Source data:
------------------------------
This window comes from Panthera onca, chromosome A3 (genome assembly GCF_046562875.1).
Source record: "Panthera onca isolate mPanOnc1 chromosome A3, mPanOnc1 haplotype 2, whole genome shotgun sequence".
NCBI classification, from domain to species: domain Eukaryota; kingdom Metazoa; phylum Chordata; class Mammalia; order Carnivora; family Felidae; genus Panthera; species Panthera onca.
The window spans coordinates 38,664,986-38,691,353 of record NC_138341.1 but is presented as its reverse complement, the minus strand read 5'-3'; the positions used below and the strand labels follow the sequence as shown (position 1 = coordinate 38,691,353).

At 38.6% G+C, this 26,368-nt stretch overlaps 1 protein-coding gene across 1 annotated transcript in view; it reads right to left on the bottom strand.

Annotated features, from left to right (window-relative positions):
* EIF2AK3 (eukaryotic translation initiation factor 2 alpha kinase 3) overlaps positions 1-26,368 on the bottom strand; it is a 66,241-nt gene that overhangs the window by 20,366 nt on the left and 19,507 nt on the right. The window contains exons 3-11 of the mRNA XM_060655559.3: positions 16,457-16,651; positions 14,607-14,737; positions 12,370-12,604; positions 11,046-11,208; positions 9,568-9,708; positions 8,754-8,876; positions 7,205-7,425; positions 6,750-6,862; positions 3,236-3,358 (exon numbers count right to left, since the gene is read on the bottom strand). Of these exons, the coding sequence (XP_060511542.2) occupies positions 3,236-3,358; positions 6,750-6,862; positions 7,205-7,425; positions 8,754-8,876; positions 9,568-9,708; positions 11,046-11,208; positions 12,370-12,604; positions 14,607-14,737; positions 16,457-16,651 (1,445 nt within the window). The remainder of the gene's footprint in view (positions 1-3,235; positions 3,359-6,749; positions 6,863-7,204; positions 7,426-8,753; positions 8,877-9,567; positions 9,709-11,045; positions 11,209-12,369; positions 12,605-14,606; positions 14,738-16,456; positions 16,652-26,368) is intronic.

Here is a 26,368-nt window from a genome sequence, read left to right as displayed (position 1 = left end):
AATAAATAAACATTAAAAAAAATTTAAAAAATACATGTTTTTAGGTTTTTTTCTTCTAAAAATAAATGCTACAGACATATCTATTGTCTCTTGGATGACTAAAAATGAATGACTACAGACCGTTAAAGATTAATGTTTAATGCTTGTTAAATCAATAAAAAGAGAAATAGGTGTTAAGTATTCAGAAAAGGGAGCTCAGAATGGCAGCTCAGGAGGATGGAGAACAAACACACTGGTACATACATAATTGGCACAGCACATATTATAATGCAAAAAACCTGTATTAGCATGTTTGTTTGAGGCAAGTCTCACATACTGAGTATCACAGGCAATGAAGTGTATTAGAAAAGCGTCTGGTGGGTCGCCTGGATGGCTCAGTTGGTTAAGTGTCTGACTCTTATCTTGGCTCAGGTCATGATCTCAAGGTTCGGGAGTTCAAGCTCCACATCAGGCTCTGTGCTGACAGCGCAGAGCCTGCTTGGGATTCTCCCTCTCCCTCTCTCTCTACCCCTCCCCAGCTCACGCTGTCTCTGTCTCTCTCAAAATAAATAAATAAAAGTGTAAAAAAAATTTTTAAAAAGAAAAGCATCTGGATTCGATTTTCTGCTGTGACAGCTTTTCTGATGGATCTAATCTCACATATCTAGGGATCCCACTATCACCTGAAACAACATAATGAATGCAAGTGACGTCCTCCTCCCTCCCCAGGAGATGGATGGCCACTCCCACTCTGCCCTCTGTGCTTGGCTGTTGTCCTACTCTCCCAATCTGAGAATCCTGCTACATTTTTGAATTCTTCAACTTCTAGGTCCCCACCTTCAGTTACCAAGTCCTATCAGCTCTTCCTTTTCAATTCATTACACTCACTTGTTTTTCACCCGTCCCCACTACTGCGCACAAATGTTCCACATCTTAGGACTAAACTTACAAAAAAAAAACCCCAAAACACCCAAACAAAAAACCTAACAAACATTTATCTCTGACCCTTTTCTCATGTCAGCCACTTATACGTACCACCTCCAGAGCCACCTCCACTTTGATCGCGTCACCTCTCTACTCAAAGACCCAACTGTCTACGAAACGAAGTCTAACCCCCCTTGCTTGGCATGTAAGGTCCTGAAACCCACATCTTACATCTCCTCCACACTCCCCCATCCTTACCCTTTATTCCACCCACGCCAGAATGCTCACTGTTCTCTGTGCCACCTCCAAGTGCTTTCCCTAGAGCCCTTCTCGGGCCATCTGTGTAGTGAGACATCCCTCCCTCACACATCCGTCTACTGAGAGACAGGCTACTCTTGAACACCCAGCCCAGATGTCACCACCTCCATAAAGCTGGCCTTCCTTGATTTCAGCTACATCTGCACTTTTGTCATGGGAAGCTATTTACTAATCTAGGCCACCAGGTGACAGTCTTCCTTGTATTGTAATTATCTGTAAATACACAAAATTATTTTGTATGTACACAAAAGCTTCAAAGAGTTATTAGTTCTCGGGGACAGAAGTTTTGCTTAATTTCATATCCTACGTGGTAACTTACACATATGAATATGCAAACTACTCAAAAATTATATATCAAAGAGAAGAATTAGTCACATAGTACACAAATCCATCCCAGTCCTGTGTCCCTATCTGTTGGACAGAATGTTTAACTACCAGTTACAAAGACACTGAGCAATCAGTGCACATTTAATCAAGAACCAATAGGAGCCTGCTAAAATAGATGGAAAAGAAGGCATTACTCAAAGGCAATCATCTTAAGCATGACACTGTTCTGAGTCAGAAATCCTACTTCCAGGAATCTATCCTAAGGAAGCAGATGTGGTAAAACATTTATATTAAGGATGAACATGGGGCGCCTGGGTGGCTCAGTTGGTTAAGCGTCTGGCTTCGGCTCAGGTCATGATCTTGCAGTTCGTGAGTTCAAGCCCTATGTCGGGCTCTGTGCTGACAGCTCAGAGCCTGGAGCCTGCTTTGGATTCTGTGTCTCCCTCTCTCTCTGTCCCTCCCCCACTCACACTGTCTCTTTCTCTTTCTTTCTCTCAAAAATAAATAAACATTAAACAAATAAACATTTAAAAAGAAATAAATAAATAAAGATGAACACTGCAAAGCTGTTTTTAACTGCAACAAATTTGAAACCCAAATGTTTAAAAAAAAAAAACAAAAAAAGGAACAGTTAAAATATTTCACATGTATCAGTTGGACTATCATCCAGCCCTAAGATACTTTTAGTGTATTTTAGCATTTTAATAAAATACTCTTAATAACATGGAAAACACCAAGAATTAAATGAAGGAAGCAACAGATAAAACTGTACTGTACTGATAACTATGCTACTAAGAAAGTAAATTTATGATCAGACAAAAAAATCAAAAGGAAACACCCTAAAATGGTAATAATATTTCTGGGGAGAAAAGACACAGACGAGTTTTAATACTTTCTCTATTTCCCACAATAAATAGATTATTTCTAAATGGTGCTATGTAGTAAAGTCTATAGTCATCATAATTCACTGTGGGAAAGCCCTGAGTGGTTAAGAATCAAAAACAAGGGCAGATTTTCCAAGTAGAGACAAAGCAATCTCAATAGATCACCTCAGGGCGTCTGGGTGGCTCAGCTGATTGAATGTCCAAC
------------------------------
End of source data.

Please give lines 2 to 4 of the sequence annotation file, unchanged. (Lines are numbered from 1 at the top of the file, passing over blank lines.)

Source record: "Panthera onca isolate mPanOnc1 chromosome A3, mPanOnc1 haplotype 2, whole genome shotgun sequence".
NCBI classification, from domain to species: domain Eukaryota; kingdom Metazoa; phylum Chordata; class Mammalia; order Carnivora; family Felidae; genus Panthera; species Panthera onca.
The window spans coordinates 38,664,986-38,691,353 of record NC_138341.1 but is presented as its reverse complement, the minus strand read 5'-3'; the positions used below and the strand labels follow the sequence as shown (position 1 = coordinate 38,691,353).